Thursday, May 25, 2017

Pacific Northwest Hydro Generation Poised to Overwhelm

Hydro output in Bonneville Power Admin has averaged 12GW this month, against last year's 10GW.

June output last year dropped off quickly, averaging below 9 GW.  This year could dwarf that, with river levels high and forecasts for demand low in the West.  Power will be moving south to California, and the little bit of gas fired burn that is still in the dispatch curve in CAISO will fade further unless heat moves in quickly.

Tuesday, May 23, 2017

Coal to Gas Switching in MISO Region Fades as Nuclear Reactors Return to Service

Weekday market share for natural gas has been strong over the last six weeks in MISO, but the single biggest factor driving that is nuclear capacity factor.  Nuke capacity factor has been well below the prior year for April and May, with average output around 200 GWHD this year, vs 280 last year.

As nukes ramp back up, gas should fade from the mix.

Friday, May 19, 2017

Nuclear Power Output Begins Recovering, But Not Quickly

Nuclear power output rose to an 80.9% capacity factor today, but is running more than ten points below the prior year.  That equates to about 2 BCFD of natural gas replacement value.  This extreme differential should only persist for another two weeks or so, when the gap will begin to close with the end of maintenance season.  

Friday, May 12, 2017

Haynesville Shale Production Turns Upward Again

The Louisiana state oil and gas reporting system shows well by well production, usually about 3-5 months lagging.  Based on the operators who have reported monthly production, February shows the first significant uptick in production after a long decline and plateau.  All the gains are in De Soto Parish, in fact.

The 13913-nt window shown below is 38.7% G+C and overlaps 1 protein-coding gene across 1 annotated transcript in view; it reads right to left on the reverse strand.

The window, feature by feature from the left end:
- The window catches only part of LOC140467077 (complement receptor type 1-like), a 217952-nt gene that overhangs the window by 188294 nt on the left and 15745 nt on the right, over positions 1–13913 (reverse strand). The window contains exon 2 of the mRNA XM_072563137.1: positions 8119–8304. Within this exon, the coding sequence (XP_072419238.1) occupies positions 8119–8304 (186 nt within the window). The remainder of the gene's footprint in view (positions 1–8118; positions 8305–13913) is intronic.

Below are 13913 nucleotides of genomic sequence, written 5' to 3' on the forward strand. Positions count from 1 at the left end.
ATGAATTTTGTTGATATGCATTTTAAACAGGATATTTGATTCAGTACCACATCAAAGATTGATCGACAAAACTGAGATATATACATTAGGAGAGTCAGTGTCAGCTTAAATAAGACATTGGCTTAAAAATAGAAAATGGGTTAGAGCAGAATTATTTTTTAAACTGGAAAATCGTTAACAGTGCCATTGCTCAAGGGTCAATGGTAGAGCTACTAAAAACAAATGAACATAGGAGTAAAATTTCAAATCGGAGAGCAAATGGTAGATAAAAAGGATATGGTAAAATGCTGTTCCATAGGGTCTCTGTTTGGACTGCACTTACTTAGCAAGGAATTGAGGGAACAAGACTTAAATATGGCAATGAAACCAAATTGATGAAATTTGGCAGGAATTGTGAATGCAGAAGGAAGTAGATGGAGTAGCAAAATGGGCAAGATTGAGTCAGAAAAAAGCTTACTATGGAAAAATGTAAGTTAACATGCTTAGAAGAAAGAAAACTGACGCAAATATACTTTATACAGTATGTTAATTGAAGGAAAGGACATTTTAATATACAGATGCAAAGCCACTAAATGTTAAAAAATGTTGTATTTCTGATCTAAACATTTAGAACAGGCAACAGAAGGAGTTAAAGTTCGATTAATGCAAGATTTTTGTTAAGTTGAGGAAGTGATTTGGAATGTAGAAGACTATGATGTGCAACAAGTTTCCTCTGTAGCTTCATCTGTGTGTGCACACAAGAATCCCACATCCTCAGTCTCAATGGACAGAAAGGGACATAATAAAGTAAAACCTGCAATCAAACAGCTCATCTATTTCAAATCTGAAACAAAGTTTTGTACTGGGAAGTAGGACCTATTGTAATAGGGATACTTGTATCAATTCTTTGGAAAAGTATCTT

With the rapid rise in working rigs, the Haynesville is likely to see gains for some time, perhaps returning to it's 7 BCFD glory next year if activity continues ramping up.  

Wednesday, May 10, 2017

Nuclear Power Capacity Factor Rising But Not Quickly

Nuclear power reactors are returning to service, but they will need to ramp up quickly starting tomorrow if they are to close the near 1 BCFE gap with May 2016:

MISO Natural Gas Power Burn Loses Ground to Coal

So far in May, gas is taking a 28-38% market share against coal's 62-72% of thermal generation.  Unfortunately the curve is steeper than last May also, so gas takes a lower share of lower load days, and load has been light.  To make matters a little worse, a temporary opportunity to increase thermal output due to nuclear outages will go away soon.  

Tuesday, May 9, 2017

Another Giant Leap Forward for ERCOT Wind Power Generation

ERCOT released its Demand and Energy Report for April 2017 this week, and wind power posted another record, up 47% over last April, and within 25% of both Natural Gas and Coal in total generation.  It averaged about 9 GW for the month:

Meanwhile, natural gas lost market share to coal in ERCOT:

Monday, May 8, 2017

Texas Oil and Gas Well Permitting Activity Declines in April

Despite relentless increases in rig counts, Texas RRC reporting a decline in well permitting in April.

Combination Oil/Gas well permits declined from 893 in March to 576 in April.
Oil well permits declined from 284 to 223.
Gas well permits declined from 56 to 55.

Nuclear Power Output Lagging 2016 by 1 BCFE

As the maintenance and refueling season approaches an inflection point this week, output from reactors is currently about 1 BCF-gas-equivalent  below last year.  As the graph indicates, reactors were rapidly returning to service in May 2016.  The same directional trend is evident this year, month-to-date.  

Thursday, April 27, 2017

Southern Power Pool: Natural Gas Rapidly Gained Market from Coal in April